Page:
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How UOB Asset Management became an award-winning fixed income house
TO CHONG Jiun Yeh, who led UOB Asset Management (UOBAM)'s fixed income team to a significant industry milestone this year, success in fixed income management is achieved by an astute process of managing risk and conducting fundamental research.
"We're investing in fixed income. Defaults can significantly affect fund performance, so it's important to manage downside risk to ensure superior performance over time," says Mr Chong, UOBAM's Chief Investment Officer of Fixed Income and Structured Investments.
In March, UOBAM was awarded "Best Fixed Income Fund House" by industry research firm Morningstar at the 2017 Singapore Fund Awards.
Mr Chong, who oversees more than S$19 billion of fixed income funds (as of end February 2017) across developed and emerging markets around the world, elaborated on UOBAM's comprehensive risk management system embedded in its investment process.
For a start, the front end investment team does not just rely on credit ratings from credit rating agencies like Standard & Poor's, Moody's and Fitch.
Rather, an internal credit scorecard is used to evaluate bond issuers.
The scorecard assesses both quantitative factors like financial ratios, and qualitative factors like industry trends, the competitive advantage of the firm, regulatory developments, and the strength of its management.
The UOBAM fixed income team, which comprises 26 portfolio managers and analysts, also actively manages other aspects of risk.
A key risk is duration risk. This is the risk of a bond's price falling when interest rates rise. This can happen as inflation surges and the US embarks on a faster pace of rate hikes, Mr Chong says.
Managing duration, credit risk
To mitigate duration risk, the UOBAM team is holding on to more bonds that mature in a shorter period, as their prices are not affected as much by yield movements.
"We've positioned most of our funds with a shorter duration compared to their respective benchmarks," he says.
Another important risk to manage is credit risk, or the risk of bond issuers defaulting on their coupon payments. This risk is mitigated by avoiding some of the highest-risk issuers that are rated CCC by rating agencies.
The house is also more defensive on certain China property companies which have performed relatively well.
"Given that the recent government measures have tried to contain the rise in China property prices, we're diversifying from China property-related credit, towards Chinese non-property issuers, as well as Indonesia and India credits, where we are positive on," Mr Chong says.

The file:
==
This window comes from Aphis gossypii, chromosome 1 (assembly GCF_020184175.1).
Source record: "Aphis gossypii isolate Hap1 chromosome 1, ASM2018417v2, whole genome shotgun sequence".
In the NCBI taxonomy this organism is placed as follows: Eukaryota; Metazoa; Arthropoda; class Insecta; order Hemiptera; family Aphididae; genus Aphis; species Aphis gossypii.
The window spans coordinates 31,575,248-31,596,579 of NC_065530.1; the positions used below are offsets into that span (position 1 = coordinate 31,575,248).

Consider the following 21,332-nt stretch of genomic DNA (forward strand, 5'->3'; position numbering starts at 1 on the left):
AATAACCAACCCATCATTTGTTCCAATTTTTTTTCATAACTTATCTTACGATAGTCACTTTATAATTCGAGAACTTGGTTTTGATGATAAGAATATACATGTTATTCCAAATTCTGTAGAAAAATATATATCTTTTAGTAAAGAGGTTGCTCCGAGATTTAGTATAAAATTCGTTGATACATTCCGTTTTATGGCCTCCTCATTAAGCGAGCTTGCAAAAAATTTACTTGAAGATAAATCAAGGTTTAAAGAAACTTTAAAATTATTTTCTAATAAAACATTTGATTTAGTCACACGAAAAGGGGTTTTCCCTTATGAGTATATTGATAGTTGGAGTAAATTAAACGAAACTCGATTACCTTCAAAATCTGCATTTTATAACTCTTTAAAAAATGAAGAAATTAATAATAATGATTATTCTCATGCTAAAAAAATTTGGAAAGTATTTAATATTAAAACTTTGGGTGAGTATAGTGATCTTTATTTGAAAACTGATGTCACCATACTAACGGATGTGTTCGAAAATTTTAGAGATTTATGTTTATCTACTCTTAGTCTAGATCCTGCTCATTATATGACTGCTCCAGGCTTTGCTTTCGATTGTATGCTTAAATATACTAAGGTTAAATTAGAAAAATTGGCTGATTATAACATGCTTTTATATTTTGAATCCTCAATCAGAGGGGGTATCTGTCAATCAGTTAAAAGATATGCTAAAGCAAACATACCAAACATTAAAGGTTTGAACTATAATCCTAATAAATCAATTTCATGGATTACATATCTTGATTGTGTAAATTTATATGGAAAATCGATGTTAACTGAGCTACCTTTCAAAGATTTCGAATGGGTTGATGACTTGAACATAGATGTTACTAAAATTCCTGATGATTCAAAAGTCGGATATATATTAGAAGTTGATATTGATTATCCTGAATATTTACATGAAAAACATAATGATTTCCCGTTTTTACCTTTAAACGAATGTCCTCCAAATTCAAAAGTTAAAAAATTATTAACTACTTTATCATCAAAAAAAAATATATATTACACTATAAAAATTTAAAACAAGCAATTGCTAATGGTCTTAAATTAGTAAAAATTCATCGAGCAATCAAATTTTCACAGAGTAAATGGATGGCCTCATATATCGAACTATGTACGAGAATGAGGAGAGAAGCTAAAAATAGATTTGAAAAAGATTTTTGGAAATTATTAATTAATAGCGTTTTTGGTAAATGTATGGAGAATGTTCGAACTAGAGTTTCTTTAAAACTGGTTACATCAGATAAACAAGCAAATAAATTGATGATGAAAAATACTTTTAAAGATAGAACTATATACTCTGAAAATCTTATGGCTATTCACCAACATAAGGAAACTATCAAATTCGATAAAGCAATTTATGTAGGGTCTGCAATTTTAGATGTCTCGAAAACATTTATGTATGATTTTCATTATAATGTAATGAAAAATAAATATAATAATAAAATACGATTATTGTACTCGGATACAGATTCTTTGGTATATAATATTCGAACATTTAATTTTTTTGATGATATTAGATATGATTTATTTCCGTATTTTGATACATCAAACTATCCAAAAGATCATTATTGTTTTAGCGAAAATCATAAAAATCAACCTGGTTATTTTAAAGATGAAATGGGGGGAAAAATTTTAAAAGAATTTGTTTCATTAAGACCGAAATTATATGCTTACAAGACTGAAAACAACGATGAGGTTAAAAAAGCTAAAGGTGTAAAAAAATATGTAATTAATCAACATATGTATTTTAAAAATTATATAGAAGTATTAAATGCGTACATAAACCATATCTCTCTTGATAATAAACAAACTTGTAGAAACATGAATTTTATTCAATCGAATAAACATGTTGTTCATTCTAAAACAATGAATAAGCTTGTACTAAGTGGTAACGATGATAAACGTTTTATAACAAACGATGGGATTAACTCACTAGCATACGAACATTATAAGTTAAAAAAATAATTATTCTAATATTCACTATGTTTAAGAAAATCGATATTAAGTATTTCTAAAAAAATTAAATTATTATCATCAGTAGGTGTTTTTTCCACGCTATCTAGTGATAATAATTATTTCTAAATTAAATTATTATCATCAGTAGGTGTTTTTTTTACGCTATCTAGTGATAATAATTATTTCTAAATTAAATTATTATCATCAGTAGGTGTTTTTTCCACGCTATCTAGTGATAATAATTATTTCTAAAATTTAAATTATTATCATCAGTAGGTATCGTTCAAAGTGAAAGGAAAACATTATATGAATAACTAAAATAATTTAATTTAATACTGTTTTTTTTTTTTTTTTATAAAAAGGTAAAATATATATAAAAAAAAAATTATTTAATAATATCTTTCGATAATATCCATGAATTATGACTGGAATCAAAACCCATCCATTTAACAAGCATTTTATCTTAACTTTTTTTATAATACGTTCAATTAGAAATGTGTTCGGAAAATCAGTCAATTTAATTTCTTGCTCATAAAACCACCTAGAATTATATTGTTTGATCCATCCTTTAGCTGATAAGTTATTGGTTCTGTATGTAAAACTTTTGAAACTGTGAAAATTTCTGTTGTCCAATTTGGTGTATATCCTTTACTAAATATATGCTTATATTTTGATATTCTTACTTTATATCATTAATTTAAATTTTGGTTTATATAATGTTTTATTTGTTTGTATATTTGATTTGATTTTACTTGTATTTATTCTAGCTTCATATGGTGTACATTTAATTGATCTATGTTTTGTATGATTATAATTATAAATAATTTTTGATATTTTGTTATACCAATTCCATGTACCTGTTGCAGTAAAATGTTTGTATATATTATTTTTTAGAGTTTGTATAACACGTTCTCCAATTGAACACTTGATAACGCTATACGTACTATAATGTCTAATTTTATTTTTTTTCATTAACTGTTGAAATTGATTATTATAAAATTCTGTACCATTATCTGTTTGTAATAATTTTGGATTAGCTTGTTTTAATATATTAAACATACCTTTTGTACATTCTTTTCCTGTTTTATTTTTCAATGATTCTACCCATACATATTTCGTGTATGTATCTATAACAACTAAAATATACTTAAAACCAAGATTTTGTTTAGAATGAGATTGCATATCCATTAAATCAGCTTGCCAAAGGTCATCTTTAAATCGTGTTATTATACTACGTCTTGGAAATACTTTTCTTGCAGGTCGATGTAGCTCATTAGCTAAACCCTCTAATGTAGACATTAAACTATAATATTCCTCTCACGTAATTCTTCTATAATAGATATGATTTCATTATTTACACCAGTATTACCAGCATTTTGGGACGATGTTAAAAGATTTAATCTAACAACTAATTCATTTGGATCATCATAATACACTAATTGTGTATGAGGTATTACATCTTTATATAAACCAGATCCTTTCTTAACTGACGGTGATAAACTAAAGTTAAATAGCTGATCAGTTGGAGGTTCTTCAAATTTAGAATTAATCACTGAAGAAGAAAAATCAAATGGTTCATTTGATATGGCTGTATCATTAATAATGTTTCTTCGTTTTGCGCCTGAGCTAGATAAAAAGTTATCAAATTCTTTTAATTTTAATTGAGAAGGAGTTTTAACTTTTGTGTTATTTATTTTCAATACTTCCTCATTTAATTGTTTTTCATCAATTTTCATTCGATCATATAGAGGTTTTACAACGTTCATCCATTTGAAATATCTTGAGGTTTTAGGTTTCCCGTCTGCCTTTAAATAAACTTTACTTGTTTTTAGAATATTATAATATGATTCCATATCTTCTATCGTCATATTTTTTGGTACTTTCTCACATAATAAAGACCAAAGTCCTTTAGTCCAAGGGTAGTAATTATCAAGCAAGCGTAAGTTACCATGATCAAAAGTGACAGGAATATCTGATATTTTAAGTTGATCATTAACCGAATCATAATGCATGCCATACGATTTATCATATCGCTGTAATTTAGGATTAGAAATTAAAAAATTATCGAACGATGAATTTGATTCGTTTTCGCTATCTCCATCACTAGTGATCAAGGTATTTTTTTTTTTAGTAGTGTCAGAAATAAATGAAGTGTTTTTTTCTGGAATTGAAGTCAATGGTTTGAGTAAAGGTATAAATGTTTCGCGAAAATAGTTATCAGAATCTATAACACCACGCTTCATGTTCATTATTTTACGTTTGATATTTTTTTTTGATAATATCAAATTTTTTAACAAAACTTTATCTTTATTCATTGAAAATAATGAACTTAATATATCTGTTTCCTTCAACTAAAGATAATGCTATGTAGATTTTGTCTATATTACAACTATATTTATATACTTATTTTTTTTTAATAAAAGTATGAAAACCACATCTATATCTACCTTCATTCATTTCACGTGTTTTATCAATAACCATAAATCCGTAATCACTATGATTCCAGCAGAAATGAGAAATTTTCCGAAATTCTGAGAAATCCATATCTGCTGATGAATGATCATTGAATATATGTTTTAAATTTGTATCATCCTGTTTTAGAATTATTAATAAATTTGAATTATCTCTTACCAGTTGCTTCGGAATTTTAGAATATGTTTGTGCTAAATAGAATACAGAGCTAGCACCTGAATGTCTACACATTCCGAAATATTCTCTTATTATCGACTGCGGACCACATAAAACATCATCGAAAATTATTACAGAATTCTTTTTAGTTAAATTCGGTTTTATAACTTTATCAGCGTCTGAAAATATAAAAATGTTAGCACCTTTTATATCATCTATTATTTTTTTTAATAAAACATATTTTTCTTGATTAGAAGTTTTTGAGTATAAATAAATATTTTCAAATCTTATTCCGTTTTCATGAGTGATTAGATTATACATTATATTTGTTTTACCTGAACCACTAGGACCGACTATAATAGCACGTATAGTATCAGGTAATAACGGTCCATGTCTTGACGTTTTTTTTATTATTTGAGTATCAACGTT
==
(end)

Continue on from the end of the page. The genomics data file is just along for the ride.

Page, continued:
UOBAM has two other parts in its risk management system, apart from the internal credit scorecard and risk assessment used by investment analysts and portfolio managers.
Its middle office compliance team checks on the front-end team by ensuring it complies with the portfolio parameters set.
An independent risk management unit also evaluates the investment team. This team compares a fund's volatility versus that of the benchmark, and how much a portfolio deviates from its benchmark.
Meanwhile, the foreign currency positioning of the funds is also measured daily and reported to management every month.
Where foreign exchange risk is concerned, Mr Chong says the environment is not likely to be too volatile.
"The US dollar may strengthen but at a gradual pace. We don't see a big spike," he says.
With a solid risk management process in place and an overall investment philosophy around managing downside risk, a consistent return has been generated in the last five to 10 years. Thus its bond funds have won awards through the years.
They include the long-running, S$1.2-billion United SGD Fund, a short-duration bond fund meant to achieve a superior return over bank deposits, has recorded an average compounded return of 3.89 per cent per annum in the last 10 years, net of sales charges.
A longer-duration bond fund, the United Asian Bond Fund launched in 2000, returned 5.59 per cent per annum over the last 10 years, net of sales charges.
Another winner is the United Asian High Yield Bond Fund, launched in 2013, which has achieved a 9.53 per cent return per annum since inception, net of sales charges. The fund is the Platinum winner for the High Yield category in the Fund Selector Asia Awards 2017.
"According to Morningstar, most of our funds achieved an above average risk-adjusted return, which means we generated a stable return over a long period of time," says Mr Chong.
Superior versus peers
Meanwhile, 64 per cent of UOBAM's fixed income funds are rated four stars and above by Morningstar, he says.
Morningstar ratings compare the performance, the risks taken and the costs of a fund against its peers. Four stars and above are awarded to roughly the top third of funds.
UOBAM is also mindful of the needs of Singapore dollar-based investors, by basing funds in Singapore dollars and tactically hedging US-dollar assets back to the local currency, he says.
Looking ahead, Mr Chong says Asian fixed income may continue to generate stable returns to investors.
A rising middle class in Asia and ageing demographics may lead to more insurance and pension funds to seek fixed income exposure. "Bonds may continue to contribute to stable investment returns," he says.
"As fixed income investors, our priority to understand and manage risk explains our consistent returns and award-winning funds through the years."
Best Fixed Income Fund House
2017 Morningstar Awards
Best Performance for Asian Bonds (10 years)
Asia Asset Management 2017 Best of the Best Awards
Platinum Award - United Asian High Yield Bond Fund (High Yield Category)
Fund Selector Asia 2017
Asia Fund House of the Year
AsianInvestor Asset Management Awards 2016